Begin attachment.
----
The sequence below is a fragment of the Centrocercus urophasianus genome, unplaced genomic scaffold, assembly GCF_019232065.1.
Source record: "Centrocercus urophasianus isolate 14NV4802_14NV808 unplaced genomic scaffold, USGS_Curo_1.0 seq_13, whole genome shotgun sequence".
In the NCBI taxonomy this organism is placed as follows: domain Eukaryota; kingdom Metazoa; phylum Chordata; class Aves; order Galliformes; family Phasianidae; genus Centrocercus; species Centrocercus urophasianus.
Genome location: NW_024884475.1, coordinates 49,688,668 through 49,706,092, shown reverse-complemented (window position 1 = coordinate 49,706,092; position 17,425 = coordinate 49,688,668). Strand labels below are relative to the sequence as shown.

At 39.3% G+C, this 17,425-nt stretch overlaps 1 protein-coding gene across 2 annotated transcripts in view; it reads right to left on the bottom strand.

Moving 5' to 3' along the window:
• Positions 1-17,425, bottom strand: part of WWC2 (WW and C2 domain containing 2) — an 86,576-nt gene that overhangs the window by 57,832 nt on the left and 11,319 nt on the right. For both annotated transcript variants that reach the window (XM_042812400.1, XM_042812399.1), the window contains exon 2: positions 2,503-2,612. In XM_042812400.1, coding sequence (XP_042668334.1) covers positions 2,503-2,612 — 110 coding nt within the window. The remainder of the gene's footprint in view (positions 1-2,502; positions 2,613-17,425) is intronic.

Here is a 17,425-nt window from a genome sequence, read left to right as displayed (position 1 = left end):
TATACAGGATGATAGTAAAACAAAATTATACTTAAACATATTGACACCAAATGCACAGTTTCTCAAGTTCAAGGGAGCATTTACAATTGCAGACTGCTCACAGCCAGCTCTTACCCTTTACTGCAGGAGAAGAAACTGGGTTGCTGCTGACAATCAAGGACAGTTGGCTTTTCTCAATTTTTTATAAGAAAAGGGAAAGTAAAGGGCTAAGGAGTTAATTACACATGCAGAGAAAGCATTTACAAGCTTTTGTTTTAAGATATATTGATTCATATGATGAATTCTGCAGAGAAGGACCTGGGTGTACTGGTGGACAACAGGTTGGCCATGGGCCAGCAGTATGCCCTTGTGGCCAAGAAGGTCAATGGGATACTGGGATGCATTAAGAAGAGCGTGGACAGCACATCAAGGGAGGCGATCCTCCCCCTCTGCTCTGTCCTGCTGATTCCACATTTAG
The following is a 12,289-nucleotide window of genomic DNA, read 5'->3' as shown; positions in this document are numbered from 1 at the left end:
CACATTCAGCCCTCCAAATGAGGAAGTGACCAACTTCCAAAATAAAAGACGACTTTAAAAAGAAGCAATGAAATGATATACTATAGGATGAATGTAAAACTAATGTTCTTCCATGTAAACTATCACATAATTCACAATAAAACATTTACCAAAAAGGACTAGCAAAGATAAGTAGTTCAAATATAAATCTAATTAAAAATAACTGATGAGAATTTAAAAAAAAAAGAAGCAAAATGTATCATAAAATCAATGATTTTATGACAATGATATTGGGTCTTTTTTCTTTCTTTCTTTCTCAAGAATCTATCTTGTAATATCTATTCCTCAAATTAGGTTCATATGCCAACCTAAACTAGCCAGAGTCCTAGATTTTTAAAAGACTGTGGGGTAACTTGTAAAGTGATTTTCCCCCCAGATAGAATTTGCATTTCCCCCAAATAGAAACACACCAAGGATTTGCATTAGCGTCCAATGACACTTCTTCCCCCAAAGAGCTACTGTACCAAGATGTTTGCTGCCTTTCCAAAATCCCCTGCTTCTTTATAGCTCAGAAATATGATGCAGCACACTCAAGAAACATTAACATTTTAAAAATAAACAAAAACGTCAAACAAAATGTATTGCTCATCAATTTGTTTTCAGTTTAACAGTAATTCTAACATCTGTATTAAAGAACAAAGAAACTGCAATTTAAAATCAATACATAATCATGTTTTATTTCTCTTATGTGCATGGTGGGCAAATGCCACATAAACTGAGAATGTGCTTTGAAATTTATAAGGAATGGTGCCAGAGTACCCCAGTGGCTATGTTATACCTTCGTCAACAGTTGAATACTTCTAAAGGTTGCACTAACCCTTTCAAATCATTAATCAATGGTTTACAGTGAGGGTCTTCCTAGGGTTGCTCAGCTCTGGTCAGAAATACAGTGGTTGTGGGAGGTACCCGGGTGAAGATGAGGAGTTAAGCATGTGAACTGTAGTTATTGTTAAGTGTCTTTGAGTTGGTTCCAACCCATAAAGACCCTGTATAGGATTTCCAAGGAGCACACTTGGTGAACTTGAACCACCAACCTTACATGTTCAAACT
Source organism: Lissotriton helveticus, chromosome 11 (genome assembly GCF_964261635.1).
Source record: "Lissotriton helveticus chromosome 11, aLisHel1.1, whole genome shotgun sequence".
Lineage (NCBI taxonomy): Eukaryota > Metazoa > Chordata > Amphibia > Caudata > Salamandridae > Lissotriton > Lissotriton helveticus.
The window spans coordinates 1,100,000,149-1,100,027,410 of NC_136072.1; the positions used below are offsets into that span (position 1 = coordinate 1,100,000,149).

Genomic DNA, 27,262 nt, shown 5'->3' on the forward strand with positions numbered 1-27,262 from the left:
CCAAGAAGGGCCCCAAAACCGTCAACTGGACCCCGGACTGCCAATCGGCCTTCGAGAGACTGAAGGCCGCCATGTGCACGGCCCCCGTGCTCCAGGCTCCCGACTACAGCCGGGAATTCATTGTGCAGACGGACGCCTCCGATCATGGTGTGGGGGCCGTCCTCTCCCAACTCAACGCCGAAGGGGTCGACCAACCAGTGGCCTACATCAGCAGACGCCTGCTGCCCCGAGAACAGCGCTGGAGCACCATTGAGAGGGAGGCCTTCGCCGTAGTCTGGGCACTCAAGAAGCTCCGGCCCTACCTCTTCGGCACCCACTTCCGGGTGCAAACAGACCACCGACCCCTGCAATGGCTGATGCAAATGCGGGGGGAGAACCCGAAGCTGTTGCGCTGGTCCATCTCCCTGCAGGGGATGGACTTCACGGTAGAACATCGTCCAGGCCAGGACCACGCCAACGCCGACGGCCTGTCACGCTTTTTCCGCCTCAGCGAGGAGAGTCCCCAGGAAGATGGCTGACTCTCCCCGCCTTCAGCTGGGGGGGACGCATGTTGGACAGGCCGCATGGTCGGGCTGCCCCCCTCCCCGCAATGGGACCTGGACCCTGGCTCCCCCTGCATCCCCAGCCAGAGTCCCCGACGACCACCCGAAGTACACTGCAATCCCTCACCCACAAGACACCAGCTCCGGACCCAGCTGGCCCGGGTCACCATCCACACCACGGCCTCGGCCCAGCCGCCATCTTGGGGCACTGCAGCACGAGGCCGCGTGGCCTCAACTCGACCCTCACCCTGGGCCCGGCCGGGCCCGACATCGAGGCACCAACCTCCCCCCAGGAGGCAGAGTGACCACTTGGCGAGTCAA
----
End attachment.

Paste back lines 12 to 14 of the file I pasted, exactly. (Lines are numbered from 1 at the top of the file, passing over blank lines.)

Source organism: Lissotriton helveticus, chromosome 11 (genome assembly GCF_964261635.1).
Source record: "Lissotriton helveticus chromosome 11, aLisHel1.1, whole genome shotgun sequence".
Lineage (NCBI taxonomy): Eukaryota > Metazoa > Chordata > Amphibia > Caudata > Salamandridae > Lissotriton > Lissotriton helveticus.